Just forked it to make code adjustments where necessary via https://github.com/bahiirwa/self-hosted-updater. Will ping when version 1.0.0 is ready.
Be sure to namespace or re-prefix your code to ensure you don’t fatal error sites that may be running plugins with the original fx-updater plugin.
Definately. Would love to see some of the fixes you made on your side. PRs are welcome
In deciding whether to fork the plugin or rewrite the functionality, I came up with a “wish list” that consisted of the following items:
- no theme support needed
- no group support needed
- better file/directory structure needed
- better function names needed
- better performance needed
- fully object-oriented and namespaced
- better markdown support needed
- fix update modals
- incorporate icons
- pull data from my Plugin Directory plugin
With this many items to deal with, I chose to rewrite the functionality entirely. If you have specific questions about how to fix the fx-updater plugin modals/icons, hit me up on Slack.
So, my update manager plugin (which I’ve dubbed Update Manager for unknown reasons,) is going to be released publicly. It only works with plugins, but, it does a better job than any other I’ve seen. It’s thorough, yet performant. This is really geared toward those who want to serve remote updates, but, don’t have a place to store all that data. I could have interfaced with the GitHub API, but, I wanted this to be dead-simple for even the newest of plugin authors.
While I originally built it to support my Plugin Directory plugin updates, it was very little work and code to add support for reading plugin data from text files – 2 functions and a conditional. After installing the Update Manager plugin, you can create an update endpoint just like a new post. There’s an editor so you can fill in your plugin properties just like the readme.txt file that you’re already used to! To push a new version, just bump the version number there. All the information you enter there is parsed and used to populate the remote modal windows, table rows, and, of course, to serve your plugin updates!
The extra assets are self-discoverable. For example, header images and icons – just put them in the right spot with the right name and they just work. Additionally, I’ve built in support for svg, png, and jpg images – in that order of preference – using the traditional WP filenames and specs, so, if you already have assets created, they’ll be immediately translate.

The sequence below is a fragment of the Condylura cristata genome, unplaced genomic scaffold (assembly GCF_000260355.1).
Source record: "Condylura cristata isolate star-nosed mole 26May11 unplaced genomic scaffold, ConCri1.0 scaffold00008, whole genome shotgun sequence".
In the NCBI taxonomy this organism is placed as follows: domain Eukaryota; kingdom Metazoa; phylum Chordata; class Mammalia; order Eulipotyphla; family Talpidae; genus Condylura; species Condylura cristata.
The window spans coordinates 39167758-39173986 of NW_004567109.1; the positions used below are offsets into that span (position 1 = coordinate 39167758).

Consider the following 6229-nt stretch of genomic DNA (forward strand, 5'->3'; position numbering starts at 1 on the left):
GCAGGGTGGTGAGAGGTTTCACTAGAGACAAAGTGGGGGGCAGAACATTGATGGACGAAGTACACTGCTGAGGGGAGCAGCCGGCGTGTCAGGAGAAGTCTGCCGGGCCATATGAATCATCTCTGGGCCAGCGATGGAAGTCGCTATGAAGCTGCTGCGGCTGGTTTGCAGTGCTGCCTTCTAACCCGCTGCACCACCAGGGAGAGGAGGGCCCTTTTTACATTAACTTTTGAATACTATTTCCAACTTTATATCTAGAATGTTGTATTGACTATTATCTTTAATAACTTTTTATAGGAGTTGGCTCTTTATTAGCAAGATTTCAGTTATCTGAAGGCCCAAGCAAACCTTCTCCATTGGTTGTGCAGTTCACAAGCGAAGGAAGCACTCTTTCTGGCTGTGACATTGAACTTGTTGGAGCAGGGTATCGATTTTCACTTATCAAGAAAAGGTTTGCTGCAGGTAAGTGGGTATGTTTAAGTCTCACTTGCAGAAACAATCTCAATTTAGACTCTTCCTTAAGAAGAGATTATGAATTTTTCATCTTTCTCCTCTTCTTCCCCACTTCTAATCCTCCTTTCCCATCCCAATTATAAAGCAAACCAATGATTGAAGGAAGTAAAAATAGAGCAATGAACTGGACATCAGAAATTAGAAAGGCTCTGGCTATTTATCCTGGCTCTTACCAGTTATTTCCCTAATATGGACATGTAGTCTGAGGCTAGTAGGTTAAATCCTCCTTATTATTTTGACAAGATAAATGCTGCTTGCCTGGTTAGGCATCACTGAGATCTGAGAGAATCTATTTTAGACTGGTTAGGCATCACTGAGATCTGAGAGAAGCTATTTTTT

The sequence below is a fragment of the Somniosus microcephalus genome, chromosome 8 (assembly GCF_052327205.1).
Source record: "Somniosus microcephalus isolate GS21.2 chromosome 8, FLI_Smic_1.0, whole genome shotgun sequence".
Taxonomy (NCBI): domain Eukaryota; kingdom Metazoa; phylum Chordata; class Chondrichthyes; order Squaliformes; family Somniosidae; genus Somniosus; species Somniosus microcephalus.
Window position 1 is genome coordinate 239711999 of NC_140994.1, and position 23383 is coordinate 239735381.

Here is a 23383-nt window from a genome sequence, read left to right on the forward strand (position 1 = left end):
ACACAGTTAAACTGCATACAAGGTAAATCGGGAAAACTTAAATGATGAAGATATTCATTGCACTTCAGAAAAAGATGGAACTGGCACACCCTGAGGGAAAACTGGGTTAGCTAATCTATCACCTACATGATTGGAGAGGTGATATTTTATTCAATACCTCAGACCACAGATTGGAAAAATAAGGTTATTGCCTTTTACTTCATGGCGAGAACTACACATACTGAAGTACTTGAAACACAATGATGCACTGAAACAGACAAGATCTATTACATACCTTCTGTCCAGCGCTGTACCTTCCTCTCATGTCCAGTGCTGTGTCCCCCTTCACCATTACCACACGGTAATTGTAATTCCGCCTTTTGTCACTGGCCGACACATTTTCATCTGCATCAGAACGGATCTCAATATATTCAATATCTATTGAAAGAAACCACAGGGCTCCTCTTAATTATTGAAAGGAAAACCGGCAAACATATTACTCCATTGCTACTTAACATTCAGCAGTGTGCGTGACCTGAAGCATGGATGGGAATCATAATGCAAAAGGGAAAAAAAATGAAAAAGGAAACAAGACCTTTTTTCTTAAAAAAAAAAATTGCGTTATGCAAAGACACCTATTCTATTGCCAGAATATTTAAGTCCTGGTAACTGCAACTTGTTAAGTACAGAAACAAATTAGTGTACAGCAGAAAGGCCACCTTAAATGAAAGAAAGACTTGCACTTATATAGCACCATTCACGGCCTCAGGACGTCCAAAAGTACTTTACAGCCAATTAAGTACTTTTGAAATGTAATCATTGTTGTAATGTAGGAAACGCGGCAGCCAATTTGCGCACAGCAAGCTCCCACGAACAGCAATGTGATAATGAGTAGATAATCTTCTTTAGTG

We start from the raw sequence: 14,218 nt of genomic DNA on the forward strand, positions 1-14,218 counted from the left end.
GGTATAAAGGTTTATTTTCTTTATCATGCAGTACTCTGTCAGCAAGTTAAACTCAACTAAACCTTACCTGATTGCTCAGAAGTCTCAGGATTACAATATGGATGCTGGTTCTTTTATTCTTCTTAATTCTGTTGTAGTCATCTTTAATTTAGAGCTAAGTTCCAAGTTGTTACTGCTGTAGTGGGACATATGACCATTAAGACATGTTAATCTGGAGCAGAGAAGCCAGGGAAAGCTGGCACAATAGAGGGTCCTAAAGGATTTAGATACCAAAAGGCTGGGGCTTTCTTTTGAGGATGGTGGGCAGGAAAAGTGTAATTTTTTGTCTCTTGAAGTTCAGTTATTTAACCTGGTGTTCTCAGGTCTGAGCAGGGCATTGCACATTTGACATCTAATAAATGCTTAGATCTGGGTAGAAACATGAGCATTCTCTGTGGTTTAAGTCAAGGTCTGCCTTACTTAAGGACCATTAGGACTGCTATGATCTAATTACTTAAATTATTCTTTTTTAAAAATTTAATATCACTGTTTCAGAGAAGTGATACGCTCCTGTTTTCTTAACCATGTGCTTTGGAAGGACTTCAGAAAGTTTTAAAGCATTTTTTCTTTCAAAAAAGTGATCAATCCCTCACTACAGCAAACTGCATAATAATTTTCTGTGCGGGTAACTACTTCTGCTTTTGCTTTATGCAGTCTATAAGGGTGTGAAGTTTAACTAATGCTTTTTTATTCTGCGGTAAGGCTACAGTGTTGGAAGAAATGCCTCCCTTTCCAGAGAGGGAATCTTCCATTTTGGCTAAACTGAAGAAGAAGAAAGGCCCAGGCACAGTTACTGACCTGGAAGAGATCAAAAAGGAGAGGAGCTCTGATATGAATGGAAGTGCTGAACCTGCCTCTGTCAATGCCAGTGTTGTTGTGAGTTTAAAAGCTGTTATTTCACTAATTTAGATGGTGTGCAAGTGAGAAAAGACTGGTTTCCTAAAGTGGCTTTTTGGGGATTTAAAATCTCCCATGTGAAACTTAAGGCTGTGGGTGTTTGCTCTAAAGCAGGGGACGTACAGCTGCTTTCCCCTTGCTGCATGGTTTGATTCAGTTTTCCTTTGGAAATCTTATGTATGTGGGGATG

If you dig into the code, you’ll see how utterly simple it would be to integrate something like updates for premium plugins that query for updates along with a license key, for example.
Anyone interested in testing it?
Yep, I’ll give it a go.
Odd name though. How did you ever come up with Update Manager?
Yes, I’m interested.
Great, I’m interested too!
Thanks for expressing interest. I’ve fast-tracked the project and anticipate a release next week. This has become a blocker on this end, preventing me from getting the rest of my plugins out there. It will have docs and all… appreciate your patience and support!
Edit: the Update Manager plugin for ClassicPress now has a home on the web – you know, if you’d like to check in on the progress of docs and get excited (or bored) with the possibilities.
Just wanted to stop in with a quick mid-week update.
I’ve made a lot of progress on the Update Manager plugin and am still anticipating a release this week. It may be over the weekend, just to be sure I’m not rushed. There will be full documentation and I went beast-mode with the code comments for those who like to dig in. One really great feature is the ability to test your plugin updates before pushing them out to your end users – this should prevent any embarrassing (not to mention time-consuming and costly) errors, you know, like, pushing an update that produces a fatal error that whitescreens a bunch of sites. Or whatever.
The final tasks are to get the remaining texts translatable, finish off the code comments, create a simple example plugin to test with, reexamine all variable/function/method names for clarity, and do a final inspection of all input and output for cleanliness. Oh, and finish the docs, and, and…you know the drill.
I hope you are excited.
PS. If you make nice comments, they’re going in my “What users are saying…” section on my site.
Excellent. Can’t wait to take it for a spin. I have an update to my utility plugin to go out to all my sites so am holding off to test it. The test before push option sounds really good.
12 posts were split to a new topic: ClassicPress Update Manager